COPE Galway Charity Shop to host Fashion Revolution Event

COPE Galway Charity Shop is to hold an exhibition of upcycled clothes during Fashion Revolution Week (23-29th April) at its boutique on St Augustine Street, Galway. The display, featuring reconstructed clothes by local creative Eimer Greaney, is hoped to encourage Galwegians to recycle, upcycle and choose ‘slow fashion’ when it comes to styling their look.

Eimer Greaney, who trained as a pattern cutter, made a conscious choice to be a charity shop customer and uses her purchases to create a wardrobe of upcycled clothes. She also blogs on alternative fashion and offers free patterns on craft-sharing website Craftsy. She has donated a collection of her ‘Upsew’ label items to the COPE Galway Charity Shop to sell and her work features in the exhibition.

Shop manager Allison Currah says “We are very grateful to Eimer for coming up with the concept for the exhibition and donating items from her label. Recycling clothes is at the heart of what we do at the Shop and I am delighted to host this event as part of the international Fashion Revolution Week.”

Fashion Revolution Week developed as a global movement in the wake of the 2013 Rana Plaza disaster in Bangladesh when 1138 people died and 2500 were injured as a result of a fire in an unsafe garment factory.  It led to questions around the whole ethos of the fashion industry from exploitation of workers to environmental pollution.

The bright & spacious COPE Galway Charity Shop is becoming a popular source of re-usable original material for discerning wearers of fashion. “What we wear and how we wear it is our own decision”, explains Eimer Greaney. “Your own signature way to dress should be fun and it should be ‘yours’. If you choose to sew your own clothes, it can be quite empowering. There is a supportive online sewing community out there. A lot of women will comment that when buying clothes off the rack it is about you having to fit the clothes; they blame their own shape or size when they don’t fit, whereas in fact it’s really the clothes that are wrong. Once you make your own clothes they will feel a much better fit than any store-bought ones.”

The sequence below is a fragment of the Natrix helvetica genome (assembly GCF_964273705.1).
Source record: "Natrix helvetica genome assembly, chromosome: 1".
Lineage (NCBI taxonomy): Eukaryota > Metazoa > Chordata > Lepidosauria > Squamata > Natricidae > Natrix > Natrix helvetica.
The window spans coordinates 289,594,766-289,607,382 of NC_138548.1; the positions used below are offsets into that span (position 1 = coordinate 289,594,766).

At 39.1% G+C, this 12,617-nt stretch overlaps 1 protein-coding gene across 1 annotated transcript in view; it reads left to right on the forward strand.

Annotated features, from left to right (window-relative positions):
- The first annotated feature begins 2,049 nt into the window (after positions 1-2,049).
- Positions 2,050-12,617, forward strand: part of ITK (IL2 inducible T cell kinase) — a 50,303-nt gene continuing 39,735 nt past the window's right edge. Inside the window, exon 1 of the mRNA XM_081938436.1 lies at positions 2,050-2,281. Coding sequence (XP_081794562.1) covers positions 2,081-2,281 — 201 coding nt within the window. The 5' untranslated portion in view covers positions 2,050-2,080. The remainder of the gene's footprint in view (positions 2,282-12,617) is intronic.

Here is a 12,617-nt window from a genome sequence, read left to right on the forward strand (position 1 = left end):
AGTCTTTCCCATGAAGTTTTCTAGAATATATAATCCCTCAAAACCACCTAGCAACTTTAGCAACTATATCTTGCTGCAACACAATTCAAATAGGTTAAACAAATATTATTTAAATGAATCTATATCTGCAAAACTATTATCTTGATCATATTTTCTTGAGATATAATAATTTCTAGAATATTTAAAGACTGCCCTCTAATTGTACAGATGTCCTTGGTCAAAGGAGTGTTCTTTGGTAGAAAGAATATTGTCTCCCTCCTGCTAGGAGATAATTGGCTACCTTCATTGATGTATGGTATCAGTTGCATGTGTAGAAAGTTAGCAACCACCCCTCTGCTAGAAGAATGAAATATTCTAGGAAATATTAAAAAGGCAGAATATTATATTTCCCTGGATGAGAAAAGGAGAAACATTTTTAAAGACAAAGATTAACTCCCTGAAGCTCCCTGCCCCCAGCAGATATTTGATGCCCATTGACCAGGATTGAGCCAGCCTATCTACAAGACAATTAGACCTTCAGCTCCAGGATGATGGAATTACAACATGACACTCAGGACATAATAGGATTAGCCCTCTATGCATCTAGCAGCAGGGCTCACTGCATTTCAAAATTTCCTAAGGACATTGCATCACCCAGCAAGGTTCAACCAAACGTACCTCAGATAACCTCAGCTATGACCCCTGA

So how does one become a fashion revolutionary? Pick up a resource sheet and have a look at the beautiful remade clothes on display and for sale at the COPE Galway Charity Shop on St. Augustine Street during Fashion Revolution Week (23-29th April).

Visit the shop’s facebook page, https://www.facebook.com/copegalwaycharityshop/ for daily advice and tips or email shop manager Allison Curragh: acurrah@copegalway.ie.

The COPE Galway Charity Shop is open Monday-Saturday, 10am-5.30pm. Tel: 091 569715.

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Photo captions and further information below:

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Contact: Allison Currah, Manager, COPE Galway Charity Shop.

Tel 091 569715 / Email acurrah@copegalway.ie

The COPE Galway Charity Shop is located on St. Augustine Street and sells women’s and men’s clothes and accessories, along with cds, books & bric-a-brac. COPE Galway is a local organisation providing supports & services for people affected by Homelessness, women and children experiencing Domestic Violence, and Older People.  COPE Galway helps to improve quality of life in a home of your own by Supporting Home, Promoting Community and Reducing Isolation.

 

All profits go to COPE Galway Services for Homeless, Domestic Violence and services for Older People in Galway.

 

Photo Captions: